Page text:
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What happened to geography?

By Peter Curson - posted Wednesday, 11 October 2006

The strong push for history to be a compulsory subject for all Australian schoolchildren which has dominated the national media and resulted in a national history summit, is to be welcomed. After all, all Australian schoolchildren should know something about the historical processes which have produced and nurtured them.

But why has no one stood up for geography until relatively recently? Is it unimportant? Do our schoolchildren not need to know about the country in which they live and how it differs from other places in the world, and why? Are there no strong advocates for geography left in our universities, or if there are, do they not care about the parlous situation of the subject in our schools? Why have so few spoken out?

Is geography so moribund, that nobody cares? Are our academic geographers too busy with their research to comment to a wider audience? Unlike New Zealand, where geography is alive and well in most secondary schools and where geographical societies are very much a characteristic of many smaller towns as well as cities, in Australian schools, geography runs the risk of withering on the branch.


It is assaulted on all sides by untrained teachers and uninspiring syllabi as well as being under constant attack from so-called niche subjects, such as hospitality and tourism. Even in our universities it is now almost impossible to find a stand-alone geography department, the subject usually being combined with environmental studies or geology.

And like history, geography has fallen victim to the post modernists and the deconstructionists who speak a language largely incomprehensible to the average citizen and offer courses like, Feminist Geography, Cultural and Socio-Critical Perspectives on the City, and Deconstructing Space - A Marxist Perspective.

No matter what its methods, no matter what the popular current fad or fashion, the one everlasting and fundamental justification for geography as a subject in its own right is that it does something that no other subject does - in collecting, organising, evaluating, integrating, synthesing, explaining and disseminating information about different places - it is a subject for which all Australian citizens have always had, and always will have, a burning and overriding curiosity.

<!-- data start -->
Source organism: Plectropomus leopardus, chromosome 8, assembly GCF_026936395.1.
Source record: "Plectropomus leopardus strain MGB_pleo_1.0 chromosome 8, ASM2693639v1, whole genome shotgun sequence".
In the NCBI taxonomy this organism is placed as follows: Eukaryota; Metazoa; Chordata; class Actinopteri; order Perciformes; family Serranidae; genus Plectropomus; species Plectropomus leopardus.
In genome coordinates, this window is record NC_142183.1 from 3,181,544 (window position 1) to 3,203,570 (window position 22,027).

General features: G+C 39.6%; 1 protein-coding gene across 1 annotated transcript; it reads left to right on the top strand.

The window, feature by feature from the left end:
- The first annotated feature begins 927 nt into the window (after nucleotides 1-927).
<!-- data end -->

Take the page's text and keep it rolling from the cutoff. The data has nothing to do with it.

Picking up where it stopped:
Consider the popularity of TV programs like The State of the Planet, The Living Planet and Planet Earth.

What is important is that geography is able to satisfy the curiosity of every schoolchild, every university student and every citizen. If it ever becomes divorced from the popular interest it will lose much of its justification and significance.

Geography, like history should be an indispensable part of every school syllabi in Australia. Every schoolchild should know something about where they live, what makes its distinctive and how it differs from other places?


Even at the most simplest level, do school students not need to know where places are, who lives in them, what sort of lives they lead, what sort of activities they engage in, and how such places are linked into a wider local, regional, national and international system?

Despite efforts to make geography more “scientific” or more “culturally relevant” by the same sort of post-modernists that have remodelled history, geography remains fundamentally what it has always been - a simple and straightforward discipline of diverse and catholic tastes. Nonetheless, it provides scope for the theoretician, the mathematically-minded, for those seeking cultural relevance, as well as those simply interested in what places are like and what human and physical processes produced them.

Surely all our schoolchildren need to appreciate and understand the geographical nature of the country they live in, as well as the variable nature of the parts of the earth’s surface, how places differ one from another and why, and how human intervention has changed the world, as well as to appreciate the linkages and inter-relationships between the human and the bio-physical environment and how this is played out in differing spatial or geographical locations or places?

It was recently claimed that “no country can learn to treasure and respect its most valued institutions … until they appreciate how they developed over time”. Presumably, one could legitimately add, “over geographical space” as well.

Geography, like history, should be taught to all Australian schoolchildren.

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About the Author

Peter Curson is Emeritus Professor of Population and Health in the Faculty of Medicine and Health Sciences at Macquarie University.

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